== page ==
Ghostwriters from the Inside Out HTML version
The bottom line is there is no shame in using a ghostwriter! And a ghostwriter
can help you accomplish things in your business you’d never otherwise achieve.
How To Choose, Find, Use and Profit From A Ghostwriter
The rest of our report will teach you about how to find, choose, use, work with,
and get results with a ghostwriter; as well as some of the major pitfalls and red
flags to avoid; and some ideas to get you started in finding that great ghostwriter
for your next project.
For a moment, think about why and where you might want to use the services of a
• E-books – without question this is the most popular use for ghostwriters
today. While traditional big-house publishing is out of reach for most
entrepreneurs and would-be authors, it is also unnecessary with the
advent of the “e-book,” or electronic book. E-books range in length from
just a couple of dozen pages in Microsoft Word format to elaborate
“publications” in formats like Adobe Acrobat, complete with illustrations.
E-books have a variety of business uses including brand-building,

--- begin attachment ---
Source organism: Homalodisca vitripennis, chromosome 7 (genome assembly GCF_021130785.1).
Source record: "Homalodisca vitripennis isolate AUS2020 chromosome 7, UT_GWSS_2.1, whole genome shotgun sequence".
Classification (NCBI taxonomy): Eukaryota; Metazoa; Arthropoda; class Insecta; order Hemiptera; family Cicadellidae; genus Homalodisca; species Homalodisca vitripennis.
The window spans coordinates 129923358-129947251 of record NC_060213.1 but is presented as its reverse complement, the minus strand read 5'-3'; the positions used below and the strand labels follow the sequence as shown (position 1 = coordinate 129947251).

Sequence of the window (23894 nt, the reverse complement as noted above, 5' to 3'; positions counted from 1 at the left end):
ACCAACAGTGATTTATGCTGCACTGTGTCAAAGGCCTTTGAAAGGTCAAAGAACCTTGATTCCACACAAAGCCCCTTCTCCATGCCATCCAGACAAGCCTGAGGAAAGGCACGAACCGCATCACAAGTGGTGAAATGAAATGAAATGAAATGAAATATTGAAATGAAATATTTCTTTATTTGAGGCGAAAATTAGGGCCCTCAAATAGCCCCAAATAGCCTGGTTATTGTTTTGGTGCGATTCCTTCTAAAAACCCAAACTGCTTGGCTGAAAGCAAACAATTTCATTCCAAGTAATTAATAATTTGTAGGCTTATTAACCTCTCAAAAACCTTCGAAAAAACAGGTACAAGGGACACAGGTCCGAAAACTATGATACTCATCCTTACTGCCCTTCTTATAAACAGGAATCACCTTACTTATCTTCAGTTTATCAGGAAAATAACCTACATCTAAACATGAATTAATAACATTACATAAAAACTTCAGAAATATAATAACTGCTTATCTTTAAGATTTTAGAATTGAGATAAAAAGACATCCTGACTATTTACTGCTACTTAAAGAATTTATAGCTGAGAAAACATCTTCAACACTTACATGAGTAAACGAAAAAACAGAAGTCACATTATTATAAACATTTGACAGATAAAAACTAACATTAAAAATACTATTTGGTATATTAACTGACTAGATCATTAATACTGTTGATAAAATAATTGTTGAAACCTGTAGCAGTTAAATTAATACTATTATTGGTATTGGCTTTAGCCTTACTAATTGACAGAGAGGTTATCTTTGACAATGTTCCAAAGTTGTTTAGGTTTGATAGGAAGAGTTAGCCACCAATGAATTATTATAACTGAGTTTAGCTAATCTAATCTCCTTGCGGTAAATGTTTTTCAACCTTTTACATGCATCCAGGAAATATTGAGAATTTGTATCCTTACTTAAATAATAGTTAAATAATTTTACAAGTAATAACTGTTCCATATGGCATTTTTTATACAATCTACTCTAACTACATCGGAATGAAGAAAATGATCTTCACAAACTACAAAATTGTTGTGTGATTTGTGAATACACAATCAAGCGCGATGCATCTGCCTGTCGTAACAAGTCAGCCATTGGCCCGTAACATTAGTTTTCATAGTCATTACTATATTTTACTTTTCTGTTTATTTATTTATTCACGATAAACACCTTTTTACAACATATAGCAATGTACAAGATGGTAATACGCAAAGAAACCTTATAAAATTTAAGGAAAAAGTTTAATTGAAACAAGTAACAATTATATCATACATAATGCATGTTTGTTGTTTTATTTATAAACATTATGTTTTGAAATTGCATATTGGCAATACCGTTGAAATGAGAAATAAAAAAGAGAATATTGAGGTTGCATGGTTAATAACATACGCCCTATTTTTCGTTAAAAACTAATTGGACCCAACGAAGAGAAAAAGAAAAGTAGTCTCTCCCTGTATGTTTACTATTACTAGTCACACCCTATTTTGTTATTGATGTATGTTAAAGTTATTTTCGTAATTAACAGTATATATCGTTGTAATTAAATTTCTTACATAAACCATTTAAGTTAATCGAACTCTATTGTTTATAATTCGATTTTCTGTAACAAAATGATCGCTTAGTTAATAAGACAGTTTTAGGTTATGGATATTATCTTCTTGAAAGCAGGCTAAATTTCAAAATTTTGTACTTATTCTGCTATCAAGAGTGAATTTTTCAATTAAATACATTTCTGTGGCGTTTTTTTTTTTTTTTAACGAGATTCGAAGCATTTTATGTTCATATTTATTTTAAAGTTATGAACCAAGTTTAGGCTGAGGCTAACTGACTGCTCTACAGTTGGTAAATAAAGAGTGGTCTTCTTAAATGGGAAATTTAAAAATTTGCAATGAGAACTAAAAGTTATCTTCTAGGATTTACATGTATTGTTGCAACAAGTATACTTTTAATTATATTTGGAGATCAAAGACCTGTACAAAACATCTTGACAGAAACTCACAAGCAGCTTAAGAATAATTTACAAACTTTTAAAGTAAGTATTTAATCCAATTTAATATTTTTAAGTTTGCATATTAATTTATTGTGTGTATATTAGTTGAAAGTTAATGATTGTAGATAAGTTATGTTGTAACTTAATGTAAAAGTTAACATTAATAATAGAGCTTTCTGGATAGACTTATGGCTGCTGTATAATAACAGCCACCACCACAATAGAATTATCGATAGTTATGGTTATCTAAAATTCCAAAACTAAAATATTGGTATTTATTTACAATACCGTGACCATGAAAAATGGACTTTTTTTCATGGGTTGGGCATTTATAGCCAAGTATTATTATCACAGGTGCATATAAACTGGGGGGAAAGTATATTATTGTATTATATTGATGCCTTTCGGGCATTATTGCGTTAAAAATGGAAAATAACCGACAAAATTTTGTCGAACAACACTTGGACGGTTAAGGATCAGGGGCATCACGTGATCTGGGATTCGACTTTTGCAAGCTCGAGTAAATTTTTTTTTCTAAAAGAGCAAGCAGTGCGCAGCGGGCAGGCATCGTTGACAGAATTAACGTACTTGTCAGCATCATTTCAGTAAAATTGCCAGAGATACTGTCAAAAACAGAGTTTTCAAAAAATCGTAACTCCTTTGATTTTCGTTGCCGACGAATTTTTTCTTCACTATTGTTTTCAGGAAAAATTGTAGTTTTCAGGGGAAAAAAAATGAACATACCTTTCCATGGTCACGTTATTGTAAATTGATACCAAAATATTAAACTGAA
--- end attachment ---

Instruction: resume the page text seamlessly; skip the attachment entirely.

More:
promotion of a services business, and in many cases, the direct sale of
• Traditional manuscripts or screenplays – another common use of
ghostwriters is where people have ideas for, say, a novel or movie, and
can’t quite flesh out the story in the way they want. You can present a
ghostwriter with some chapters, a full book that needs to be “scrubbed” or
“punched up” or even just some ideas, and get a better book written much
faster than trying to complete it on your own.
• Articles for publication – one great way to build a consulting brand is to
publish articles in relevant places, online, or elsewhere. Frequently
though, subject matter experts have great insight into materials but less
than great ability to craft compelling reading about it. A big percentage of
the articles in major legal, medical, marketing, and other trade and
professional journals are ghostwritten, and it’s a great way for anyone to
look like a star in print.
• Marketing materials with a byline – such as letters, direct mail, emails,
“welcome” materials on web sites, auction listings.
© Copyright 2006 by Michael Rasmussen and Jason Tarasi - All Rights Reserved.